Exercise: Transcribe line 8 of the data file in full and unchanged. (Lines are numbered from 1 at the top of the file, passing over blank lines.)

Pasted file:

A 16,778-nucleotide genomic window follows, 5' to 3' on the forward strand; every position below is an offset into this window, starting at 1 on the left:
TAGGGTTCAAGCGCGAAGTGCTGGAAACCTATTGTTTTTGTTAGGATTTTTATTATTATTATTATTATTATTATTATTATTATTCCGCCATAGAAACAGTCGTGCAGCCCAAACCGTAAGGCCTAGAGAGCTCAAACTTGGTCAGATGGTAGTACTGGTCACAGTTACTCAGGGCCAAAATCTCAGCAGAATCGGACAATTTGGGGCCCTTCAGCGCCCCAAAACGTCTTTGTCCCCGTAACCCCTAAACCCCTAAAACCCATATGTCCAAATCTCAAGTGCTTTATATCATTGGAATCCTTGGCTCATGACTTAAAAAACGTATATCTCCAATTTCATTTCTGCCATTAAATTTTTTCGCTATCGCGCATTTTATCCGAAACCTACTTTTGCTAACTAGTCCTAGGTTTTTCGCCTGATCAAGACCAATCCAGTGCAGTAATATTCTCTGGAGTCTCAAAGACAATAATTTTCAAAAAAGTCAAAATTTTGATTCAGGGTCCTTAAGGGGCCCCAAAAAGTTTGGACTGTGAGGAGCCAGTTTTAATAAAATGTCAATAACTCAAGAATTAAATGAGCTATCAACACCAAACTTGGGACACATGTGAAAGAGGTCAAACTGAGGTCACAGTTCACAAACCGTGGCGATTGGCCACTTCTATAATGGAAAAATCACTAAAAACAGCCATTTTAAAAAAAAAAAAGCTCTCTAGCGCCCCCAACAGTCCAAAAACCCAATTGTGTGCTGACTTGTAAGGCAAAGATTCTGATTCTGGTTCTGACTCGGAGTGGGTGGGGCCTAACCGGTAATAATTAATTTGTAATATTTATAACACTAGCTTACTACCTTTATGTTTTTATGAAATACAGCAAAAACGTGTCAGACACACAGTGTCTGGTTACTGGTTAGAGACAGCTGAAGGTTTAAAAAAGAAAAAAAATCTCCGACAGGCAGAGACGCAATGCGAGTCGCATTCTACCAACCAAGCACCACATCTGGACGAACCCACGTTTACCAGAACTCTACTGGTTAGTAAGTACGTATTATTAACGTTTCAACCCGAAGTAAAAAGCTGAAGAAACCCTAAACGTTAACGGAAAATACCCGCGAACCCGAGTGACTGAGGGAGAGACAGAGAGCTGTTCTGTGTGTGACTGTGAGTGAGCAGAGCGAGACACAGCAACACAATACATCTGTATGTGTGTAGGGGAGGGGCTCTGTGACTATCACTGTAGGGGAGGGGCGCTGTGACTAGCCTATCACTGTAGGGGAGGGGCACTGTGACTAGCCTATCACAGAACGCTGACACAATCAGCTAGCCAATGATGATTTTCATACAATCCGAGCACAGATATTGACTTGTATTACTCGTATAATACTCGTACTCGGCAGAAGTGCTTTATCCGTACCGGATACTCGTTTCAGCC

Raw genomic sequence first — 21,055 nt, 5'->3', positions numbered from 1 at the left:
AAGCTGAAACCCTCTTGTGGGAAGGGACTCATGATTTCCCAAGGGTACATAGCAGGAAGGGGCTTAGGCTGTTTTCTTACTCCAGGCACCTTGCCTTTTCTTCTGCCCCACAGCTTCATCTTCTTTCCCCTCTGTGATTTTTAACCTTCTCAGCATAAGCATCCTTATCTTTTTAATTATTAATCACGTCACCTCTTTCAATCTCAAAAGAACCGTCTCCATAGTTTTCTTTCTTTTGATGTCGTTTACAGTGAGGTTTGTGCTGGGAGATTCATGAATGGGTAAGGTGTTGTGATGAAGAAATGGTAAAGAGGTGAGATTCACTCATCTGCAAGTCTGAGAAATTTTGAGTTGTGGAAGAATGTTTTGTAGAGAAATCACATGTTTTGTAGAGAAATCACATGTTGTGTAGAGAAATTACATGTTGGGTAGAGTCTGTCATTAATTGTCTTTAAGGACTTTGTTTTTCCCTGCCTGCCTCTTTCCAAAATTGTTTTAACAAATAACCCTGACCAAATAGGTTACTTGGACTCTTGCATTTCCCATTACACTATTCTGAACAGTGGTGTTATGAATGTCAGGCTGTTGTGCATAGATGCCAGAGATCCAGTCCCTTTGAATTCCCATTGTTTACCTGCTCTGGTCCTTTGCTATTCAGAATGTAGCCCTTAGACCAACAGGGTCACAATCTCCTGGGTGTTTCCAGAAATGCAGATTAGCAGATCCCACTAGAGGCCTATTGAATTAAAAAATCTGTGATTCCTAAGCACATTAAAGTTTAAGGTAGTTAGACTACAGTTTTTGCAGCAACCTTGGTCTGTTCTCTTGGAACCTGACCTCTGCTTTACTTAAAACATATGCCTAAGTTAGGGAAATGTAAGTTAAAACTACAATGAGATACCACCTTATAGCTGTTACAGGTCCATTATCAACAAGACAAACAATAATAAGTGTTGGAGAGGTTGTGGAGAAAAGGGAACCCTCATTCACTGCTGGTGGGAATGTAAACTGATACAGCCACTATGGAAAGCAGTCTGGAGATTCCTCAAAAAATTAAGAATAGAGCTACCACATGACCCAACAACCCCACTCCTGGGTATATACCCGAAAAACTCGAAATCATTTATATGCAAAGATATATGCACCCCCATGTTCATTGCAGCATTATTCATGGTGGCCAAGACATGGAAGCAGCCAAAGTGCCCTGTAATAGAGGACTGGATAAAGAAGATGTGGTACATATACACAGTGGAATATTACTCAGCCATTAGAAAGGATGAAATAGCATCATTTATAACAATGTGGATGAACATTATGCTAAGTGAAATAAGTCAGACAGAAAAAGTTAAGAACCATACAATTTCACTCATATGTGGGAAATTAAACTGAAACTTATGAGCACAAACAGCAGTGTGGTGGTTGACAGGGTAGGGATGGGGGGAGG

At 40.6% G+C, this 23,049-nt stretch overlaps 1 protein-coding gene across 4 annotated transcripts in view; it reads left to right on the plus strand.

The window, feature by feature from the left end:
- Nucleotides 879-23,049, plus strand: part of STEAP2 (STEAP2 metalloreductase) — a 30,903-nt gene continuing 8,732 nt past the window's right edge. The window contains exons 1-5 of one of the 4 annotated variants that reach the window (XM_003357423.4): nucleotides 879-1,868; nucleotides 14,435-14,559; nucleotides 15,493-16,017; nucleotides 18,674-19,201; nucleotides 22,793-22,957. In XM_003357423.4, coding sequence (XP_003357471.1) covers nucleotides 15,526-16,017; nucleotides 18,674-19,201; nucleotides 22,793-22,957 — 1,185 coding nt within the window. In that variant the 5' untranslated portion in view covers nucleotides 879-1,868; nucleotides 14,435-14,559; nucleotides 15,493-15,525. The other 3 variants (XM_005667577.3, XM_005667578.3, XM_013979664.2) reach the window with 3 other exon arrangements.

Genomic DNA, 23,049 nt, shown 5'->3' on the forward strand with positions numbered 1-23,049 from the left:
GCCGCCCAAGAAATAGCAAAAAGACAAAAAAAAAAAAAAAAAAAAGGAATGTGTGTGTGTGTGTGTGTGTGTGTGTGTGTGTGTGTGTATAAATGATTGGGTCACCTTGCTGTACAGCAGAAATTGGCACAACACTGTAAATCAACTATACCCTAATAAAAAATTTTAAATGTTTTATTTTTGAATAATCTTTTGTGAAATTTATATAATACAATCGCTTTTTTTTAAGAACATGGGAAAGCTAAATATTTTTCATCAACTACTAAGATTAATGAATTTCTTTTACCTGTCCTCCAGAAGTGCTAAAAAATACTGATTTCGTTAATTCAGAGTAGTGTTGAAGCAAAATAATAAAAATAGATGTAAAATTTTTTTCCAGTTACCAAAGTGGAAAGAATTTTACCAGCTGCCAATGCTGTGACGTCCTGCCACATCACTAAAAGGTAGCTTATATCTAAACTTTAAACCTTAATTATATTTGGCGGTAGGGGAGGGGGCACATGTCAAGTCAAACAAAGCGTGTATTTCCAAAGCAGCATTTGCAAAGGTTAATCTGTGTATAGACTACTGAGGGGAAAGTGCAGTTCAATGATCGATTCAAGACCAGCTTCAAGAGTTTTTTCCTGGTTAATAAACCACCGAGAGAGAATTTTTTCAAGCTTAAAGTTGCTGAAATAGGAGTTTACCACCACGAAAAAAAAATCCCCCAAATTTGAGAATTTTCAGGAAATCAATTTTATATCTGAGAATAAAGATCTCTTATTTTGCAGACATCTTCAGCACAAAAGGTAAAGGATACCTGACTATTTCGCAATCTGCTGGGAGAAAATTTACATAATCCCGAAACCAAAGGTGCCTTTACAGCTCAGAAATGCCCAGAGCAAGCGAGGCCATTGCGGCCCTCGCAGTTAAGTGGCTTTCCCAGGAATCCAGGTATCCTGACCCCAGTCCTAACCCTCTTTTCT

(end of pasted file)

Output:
Genomic DNA, 23,049 nt, shown 5'->3' on the forward strand with positions numbered 1-23,049 from the left: